Author Topic: Quenching container  (Read 5464 times)

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Offline Bakdrft911

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Quenching container
« on: January 04, 2015, 12:16:30 PM »
Im looking for ideas to put the oil in. What type of containers are you all using?

Offline jontok

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Re: Quenching container
« Reply #1 on: January 04, 2015, 12:25:57 PM »
A metal one. :)
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Offline crashdive123

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Re: Quenching container
« Reply #2 on: January 04, 2015, 12:35:03 PM »
I use a big pot with 3 gallons of canola oil in it.

Offline crashdive123

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Re: Quenching container
« Reply #3 on: January 04, 2015, 12:36:21 PM »
If you are only making one at a time something like a coffee can works just fine.  I use the bigger pot so I can treat several blades without heating up the oil too much.

Offline Top Dog

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Re: Quenching container
« Reply #4 on: January 04, 2015, 02:18:44 PM »
I use an old bread pan
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Offline Dano

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Re: Quenching container
« Reply #5 on: January 04, 2015, 03:37:09 PM »
I cut the bottom out of a 2 lb coffee can, and then used JB Weld to epoxy it onto another 2 lb coffee can.  That gives me enough capacity to completely submerge a 10" blade.  If you have some  6" sewer line like schedule 35 or similar, you can use adhesive to put a cap on and make it whatever length you want.  Just remember to have enough size to allow for the vapor barrier circulation.

It also depends on if you are edge quenching or what- I've seen broiler pans used for edge quenching.

Offline trentu

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Re: Quenching container
« Reply #6 on: January 04, 2015, 06:58:14 PM »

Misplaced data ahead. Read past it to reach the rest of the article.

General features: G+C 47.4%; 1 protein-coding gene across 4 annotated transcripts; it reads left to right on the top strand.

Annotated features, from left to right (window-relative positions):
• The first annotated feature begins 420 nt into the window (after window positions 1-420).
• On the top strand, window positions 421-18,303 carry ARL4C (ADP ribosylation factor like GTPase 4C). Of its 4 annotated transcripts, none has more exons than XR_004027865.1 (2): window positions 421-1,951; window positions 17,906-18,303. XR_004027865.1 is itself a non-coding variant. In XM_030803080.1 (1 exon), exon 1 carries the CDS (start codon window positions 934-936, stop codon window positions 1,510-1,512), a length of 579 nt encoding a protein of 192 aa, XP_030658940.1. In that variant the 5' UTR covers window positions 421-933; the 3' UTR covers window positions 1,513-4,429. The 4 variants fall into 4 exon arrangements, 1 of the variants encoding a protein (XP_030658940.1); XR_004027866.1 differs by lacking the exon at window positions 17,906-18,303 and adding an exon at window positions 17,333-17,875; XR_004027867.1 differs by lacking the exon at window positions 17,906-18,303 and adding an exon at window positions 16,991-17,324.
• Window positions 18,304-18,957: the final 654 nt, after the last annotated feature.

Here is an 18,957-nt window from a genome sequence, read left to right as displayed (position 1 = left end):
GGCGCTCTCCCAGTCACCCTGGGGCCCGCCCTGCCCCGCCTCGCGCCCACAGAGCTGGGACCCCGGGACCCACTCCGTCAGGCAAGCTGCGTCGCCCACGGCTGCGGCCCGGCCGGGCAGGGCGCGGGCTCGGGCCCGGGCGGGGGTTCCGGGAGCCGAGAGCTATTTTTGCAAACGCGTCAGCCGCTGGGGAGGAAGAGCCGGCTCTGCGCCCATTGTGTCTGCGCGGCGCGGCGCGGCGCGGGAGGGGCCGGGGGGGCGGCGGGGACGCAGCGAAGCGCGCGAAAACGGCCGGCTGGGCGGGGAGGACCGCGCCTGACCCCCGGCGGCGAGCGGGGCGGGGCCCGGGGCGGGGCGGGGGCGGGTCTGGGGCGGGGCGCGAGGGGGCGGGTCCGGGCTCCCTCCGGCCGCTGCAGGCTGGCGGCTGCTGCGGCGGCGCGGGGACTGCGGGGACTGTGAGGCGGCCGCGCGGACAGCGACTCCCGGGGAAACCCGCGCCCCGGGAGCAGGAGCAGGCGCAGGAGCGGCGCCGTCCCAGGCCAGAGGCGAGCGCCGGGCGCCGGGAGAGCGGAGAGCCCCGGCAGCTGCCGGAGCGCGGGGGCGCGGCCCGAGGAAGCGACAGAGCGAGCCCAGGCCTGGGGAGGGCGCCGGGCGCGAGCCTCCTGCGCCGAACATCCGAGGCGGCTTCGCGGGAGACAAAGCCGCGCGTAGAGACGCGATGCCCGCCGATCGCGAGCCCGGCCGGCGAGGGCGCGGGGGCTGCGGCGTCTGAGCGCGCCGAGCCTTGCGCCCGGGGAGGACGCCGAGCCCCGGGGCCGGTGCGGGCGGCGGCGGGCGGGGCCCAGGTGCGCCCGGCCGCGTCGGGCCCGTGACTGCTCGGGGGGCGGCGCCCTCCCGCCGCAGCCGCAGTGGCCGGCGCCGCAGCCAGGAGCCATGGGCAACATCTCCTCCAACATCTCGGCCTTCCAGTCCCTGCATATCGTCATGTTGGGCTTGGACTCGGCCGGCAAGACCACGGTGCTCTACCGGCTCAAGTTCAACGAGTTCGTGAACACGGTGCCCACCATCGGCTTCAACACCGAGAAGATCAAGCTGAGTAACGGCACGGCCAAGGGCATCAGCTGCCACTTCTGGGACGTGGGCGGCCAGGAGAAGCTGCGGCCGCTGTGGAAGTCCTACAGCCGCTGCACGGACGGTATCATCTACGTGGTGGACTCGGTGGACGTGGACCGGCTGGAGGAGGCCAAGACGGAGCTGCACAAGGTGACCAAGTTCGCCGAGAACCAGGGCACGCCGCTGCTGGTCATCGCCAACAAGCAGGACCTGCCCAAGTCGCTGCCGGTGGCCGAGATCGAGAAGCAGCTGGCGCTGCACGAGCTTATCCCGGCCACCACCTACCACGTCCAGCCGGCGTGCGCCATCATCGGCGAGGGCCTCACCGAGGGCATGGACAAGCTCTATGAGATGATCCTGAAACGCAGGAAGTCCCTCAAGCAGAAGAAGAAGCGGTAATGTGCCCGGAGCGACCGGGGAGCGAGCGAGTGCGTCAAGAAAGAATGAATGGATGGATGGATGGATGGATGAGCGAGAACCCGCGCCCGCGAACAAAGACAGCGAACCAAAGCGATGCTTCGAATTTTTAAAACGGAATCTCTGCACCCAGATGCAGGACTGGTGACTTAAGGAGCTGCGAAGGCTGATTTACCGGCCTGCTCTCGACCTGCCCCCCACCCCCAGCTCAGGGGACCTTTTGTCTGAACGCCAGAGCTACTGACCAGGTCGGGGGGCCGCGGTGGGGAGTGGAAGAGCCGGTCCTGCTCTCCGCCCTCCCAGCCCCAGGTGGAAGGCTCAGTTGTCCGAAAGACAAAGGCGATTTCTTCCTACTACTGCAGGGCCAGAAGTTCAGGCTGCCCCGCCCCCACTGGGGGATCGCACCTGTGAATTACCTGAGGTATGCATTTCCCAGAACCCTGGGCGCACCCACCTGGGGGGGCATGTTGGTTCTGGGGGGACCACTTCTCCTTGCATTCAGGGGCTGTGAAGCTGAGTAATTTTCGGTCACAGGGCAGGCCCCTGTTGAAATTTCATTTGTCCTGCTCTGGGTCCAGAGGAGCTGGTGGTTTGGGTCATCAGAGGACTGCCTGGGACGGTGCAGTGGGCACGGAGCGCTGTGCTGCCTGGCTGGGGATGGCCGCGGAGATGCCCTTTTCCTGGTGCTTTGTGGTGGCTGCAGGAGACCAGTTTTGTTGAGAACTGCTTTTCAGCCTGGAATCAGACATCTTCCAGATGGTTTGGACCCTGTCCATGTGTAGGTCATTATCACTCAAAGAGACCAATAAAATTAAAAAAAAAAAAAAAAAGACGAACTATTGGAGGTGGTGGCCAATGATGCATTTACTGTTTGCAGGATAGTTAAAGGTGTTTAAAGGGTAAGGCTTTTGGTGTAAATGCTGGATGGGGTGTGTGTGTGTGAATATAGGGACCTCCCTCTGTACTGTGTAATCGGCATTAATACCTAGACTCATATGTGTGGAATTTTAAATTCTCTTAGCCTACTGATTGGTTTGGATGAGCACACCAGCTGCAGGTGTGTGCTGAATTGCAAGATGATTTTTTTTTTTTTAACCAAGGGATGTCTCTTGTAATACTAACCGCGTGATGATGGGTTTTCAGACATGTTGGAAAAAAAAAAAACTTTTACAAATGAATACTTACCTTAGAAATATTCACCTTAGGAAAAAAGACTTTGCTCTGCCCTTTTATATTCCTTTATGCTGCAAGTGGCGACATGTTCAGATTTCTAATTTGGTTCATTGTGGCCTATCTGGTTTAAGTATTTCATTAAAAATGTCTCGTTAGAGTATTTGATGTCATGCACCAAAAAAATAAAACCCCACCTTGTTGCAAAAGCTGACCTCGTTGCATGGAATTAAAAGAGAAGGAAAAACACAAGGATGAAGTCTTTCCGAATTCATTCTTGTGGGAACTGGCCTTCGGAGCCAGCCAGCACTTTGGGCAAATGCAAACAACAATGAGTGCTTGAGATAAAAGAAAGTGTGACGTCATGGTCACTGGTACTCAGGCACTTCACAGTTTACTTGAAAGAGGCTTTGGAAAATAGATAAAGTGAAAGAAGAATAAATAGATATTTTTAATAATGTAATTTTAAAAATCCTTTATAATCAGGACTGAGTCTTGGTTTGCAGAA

I started using a tall stainless container I got at Walmart. It has a glass lid and seal. I like it because of it's height. Costs about $13. A large pot works well too like you would use for spaghetti. If you want to quench just the edge and leave the spine softer then pick up a stainless drywall mud pan at your local hardware store.
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Offline Red

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Re: Quenching container
« Reply #7 on: January 05, 2015, 10:44:11 AM »
I bought an empty 1 gallon paint can from Ace hardware, its good for up to a 6" blade, but won't fit the handle.
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Offline Yeoman

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Re: Quenching container
« Reply #8 on: January 05, 2015, 11:52:17 AM »
I use a Dollar Store stainless steel mixing bowl. I can fit a 9" long knife (handle and blade total).
The only reason I use it is because it's what I had at the time. My dad's buddy used a plastic bucket because the heat from the quench flare goes up.
Not that I'm recommending it, just that I know the container does not have to be metal.
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Offline SIXFOOTER

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Re: Quenching container